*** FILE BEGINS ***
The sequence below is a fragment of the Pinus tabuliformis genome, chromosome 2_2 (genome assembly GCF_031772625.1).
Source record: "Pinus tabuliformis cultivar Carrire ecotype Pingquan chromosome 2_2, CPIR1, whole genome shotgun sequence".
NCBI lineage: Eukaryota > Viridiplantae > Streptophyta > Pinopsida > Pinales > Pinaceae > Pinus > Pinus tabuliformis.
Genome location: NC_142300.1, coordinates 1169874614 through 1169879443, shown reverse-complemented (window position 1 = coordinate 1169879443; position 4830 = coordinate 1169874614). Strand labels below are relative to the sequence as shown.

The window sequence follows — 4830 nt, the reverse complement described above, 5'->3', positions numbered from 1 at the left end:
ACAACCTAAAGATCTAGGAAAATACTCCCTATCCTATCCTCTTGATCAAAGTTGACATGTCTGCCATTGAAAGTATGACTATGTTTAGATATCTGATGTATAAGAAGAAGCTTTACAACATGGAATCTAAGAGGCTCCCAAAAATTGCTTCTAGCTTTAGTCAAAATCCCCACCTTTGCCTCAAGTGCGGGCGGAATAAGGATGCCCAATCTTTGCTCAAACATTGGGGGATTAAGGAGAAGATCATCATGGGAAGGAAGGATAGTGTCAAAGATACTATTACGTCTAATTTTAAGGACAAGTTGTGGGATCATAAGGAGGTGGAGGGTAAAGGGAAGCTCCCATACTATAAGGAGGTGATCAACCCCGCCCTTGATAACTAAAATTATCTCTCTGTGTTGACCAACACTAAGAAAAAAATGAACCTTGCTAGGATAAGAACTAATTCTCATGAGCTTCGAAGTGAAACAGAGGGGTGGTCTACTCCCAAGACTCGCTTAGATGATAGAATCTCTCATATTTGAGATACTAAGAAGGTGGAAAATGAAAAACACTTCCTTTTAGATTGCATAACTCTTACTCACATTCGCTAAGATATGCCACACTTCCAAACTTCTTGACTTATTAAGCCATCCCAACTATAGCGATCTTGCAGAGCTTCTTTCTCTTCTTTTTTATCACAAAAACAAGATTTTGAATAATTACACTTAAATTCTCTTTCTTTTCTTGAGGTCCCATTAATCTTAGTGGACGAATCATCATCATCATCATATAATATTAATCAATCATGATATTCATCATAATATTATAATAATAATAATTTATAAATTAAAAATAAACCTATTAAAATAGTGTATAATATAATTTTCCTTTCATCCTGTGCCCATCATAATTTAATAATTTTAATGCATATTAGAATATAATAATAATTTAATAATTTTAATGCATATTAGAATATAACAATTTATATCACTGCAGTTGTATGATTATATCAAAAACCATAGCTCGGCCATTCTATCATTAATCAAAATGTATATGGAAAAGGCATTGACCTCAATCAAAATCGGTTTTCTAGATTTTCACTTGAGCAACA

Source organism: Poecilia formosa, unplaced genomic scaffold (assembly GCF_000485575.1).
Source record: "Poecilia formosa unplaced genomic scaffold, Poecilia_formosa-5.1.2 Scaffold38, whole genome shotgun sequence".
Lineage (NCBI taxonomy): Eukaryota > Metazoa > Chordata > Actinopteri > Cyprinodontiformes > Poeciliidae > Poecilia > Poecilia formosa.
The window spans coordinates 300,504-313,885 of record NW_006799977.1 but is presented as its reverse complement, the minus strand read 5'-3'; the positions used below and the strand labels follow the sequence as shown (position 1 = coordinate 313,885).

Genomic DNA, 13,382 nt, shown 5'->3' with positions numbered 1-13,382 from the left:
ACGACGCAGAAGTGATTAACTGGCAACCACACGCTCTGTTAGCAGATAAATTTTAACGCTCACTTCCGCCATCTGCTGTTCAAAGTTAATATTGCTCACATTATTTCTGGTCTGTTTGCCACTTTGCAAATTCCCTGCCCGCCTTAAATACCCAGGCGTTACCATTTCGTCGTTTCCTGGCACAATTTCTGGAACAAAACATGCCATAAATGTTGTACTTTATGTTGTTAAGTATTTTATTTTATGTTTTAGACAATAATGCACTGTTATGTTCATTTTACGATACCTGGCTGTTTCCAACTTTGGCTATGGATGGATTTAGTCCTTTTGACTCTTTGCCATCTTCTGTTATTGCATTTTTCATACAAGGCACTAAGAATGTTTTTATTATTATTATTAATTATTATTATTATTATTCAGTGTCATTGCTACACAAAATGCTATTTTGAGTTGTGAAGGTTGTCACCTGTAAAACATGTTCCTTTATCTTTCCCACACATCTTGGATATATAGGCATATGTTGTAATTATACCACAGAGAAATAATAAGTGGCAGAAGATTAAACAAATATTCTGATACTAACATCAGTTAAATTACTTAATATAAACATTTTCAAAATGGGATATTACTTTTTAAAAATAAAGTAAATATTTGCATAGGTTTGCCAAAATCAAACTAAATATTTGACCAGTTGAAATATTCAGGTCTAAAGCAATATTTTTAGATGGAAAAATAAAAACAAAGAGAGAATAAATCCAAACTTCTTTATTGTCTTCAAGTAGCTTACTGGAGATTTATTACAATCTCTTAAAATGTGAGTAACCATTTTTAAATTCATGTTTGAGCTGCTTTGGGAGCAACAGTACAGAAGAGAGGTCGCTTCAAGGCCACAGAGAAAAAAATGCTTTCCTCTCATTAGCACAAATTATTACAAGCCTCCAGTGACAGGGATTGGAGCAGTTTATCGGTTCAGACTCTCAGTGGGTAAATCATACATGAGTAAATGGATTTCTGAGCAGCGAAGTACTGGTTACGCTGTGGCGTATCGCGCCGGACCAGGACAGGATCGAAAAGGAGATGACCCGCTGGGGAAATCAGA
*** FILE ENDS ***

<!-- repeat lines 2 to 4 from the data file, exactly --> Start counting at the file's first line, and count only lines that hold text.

Source record: "Pinus tabuliformis cultivar Carrire ecotype Pingquan chromosome 2_2, CPIR1, whole genome shotgun sequence".
NCBI lineage: Eukaryota > Viridiplantae > Streptophyta > Pinopsida > Pinales > Pinaceae > Pinus > Pinus tabuliformis.
Genome location: NC_142300.1, coordinates 1169874614 through 1169879443, shown reverse-complemented (window position 1 = coordinate 1169879443; position 4830 = coordinate 1169874614). Strand labels below are relative to the sequence as shown.